period from November 29, 2007, through March 19, 2009.” The second was a
claim that Solus “made numerous false and misleading representations concerning
its commitment to workplace safety and its compliance with all applicable
workplace safety standards, and as a result of those false and misleading
statements, Solus was allegedly able to retain employees and customers in
3

violation of Business and Professions Code section 17500.” The district attorney
requested imposition of civil penalties in the same amount for the same period.2
Solus demurred on the ground that the two causes of action were preempted
by the federal OSH Act. (29 U.S.C. § 651 et seq.) The trial court overruled the
demurrer. Solus challenged the order and the Court of Appeal summarily denied
Solus’s petition for writ of mandate. This court granted the petition for review
filed by the district attorney and transferred the matter back to the Court of Appeal
with directions to issue an order to show cause.
The Court of Appeal issued its order to show cause and concluded that the
federal OSH Act preempted the district attorney’s UCL and FAL claims. Its
conclusion was based in part on a misapprehension concerning the date that unfair
competition penalty provisions were enacted compared with the date the federal
Secretary of Labor approved California’s occupational safety and health plan.
This court granted review and transferred the matter back to the Court of Appeal
for reconsideration in light of former section 3370.1 of the Civil Code, a provision
enacted in 1972. As the Court of Appeal acknowledged in its second opinion, this
statute, which provided penalties for unfair competition, “was in effect when
California’s plan was approved” by the federal Secretary of Labor. The Court of
2
The other two causes of action were for: (1) recovery of civil penalties
under Labor Code section 6428 for “serious violations” of workplace safety
standards and (2) recovery of civil penalties under Labor Code section 6429 for
“willful violation” of workplace safety standards. The trial court sustained Solus’s
demurrer without leave to amend with respect to these claims. The Court of
Appeal summarily denied the district attorney’s petition for writ of mandate
challenging this order. This court granted review and transferred the matter back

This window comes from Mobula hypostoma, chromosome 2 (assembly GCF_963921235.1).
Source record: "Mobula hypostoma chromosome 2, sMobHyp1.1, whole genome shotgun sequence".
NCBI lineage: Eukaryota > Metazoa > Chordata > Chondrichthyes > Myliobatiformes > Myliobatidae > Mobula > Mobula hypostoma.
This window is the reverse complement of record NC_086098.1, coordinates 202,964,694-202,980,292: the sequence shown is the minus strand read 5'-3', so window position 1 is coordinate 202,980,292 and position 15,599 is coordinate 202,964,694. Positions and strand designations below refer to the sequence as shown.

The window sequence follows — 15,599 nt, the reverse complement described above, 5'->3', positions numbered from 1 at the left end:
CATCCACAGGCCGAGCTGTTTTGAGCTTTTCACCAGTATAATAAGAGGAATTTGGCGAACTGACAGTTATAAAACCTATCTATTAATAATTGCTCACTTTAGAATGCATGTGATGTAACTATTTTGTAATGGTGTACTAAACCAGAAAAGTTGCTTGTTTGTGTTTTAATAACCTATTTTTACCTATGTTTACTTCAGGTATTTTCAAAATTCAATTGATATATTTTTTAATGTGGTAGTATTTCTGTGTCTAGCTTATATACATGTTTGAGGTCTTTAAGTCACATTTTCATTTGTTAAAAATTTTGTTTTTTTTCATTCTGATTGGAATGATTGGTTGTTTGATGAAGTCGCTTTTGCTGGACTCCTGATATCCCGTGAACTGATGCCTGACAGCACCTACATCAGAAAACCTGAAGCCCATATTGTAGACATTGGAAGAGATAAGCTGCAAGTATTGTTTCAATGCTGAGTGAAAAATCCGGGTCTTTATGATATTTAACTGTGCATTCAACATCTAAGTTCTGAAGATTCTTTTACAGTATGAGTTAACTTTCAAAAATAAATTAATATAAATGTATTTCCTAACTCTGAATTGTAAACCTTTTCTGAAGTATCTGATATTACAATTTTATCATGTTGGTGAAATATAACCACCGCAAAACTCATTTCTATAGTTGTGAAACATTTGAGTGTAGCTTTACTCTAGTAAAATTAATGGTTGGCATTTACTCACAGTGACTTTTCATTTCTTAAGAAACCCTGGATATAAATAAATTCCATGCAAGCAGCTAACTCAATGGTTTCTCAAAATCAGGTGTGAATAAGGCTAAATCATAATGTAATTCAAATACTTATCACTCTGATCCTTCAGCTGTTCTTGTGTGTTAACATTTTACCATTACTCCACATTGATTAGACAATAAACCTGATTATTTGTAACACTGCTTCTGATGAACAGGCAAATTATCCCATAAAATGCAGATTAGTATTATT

to the Court of Appeal. In a separate opinion the Court of Appeal affirmed,
agreeing with the trial court that the district attorney lacked standing to bring those
two claims. (People v. Superior Court (Solus Industrial Innovations, LLC) (2014
224 Cal.App.4th 33.
4

Appeal nonetheless concluded that the UCL and FAL claims were preempted by
the federal statute. In its view, federal law preempted any state occupational
safety and health standard or method of enforcing such a standard that did not
appear in the California occupational safety and health plan submitted to and
approved by the federal Secretary of Labor.
This court granted the district attorney’s petition for review.
B. Relevant federal and state laws
1. Federal law
As explained below, the federal OSH Act (29 U.S.C. § 651 et seq.
provides that the federal Secretary of Labor shall adopt standards for occupational
safety and health, but federal law does not preempt state authority when (1) there
is no federal standard or (2) there is a state plan for occupational safety and health
that has been approved at the federal level.
It is settled that the purpose of the 1970 federal enactment was to supply a
nationwide floor of protection for workers. (29 U.S.C. § 651(b) [Congress’s intent
was “to assure so far as possible every working man and woman in the Nation safe
and healthful working conditions”]; United Air Lines, Inc. v. Occupational Safety
& Health Appeals Bd. (1982) 32 Cal.3d 762, 772 (United Air Lines) [the federal
act intended “to address the problem of uneven and inadequate state protection of
employee health and safety” and “establish a nationwide ‘floor’ of minimally
necessary safeguards”].
The federal OSH Act grants the federal Department of Labor the authority
to provide and enforce mandatory national standards. (29 U.S.C. § 651(b)(3); see
also id., § 655 [calling for promulgation of standards].) The federal Secretary of
Labor has delegated certain authority to the federal Occupational Safety and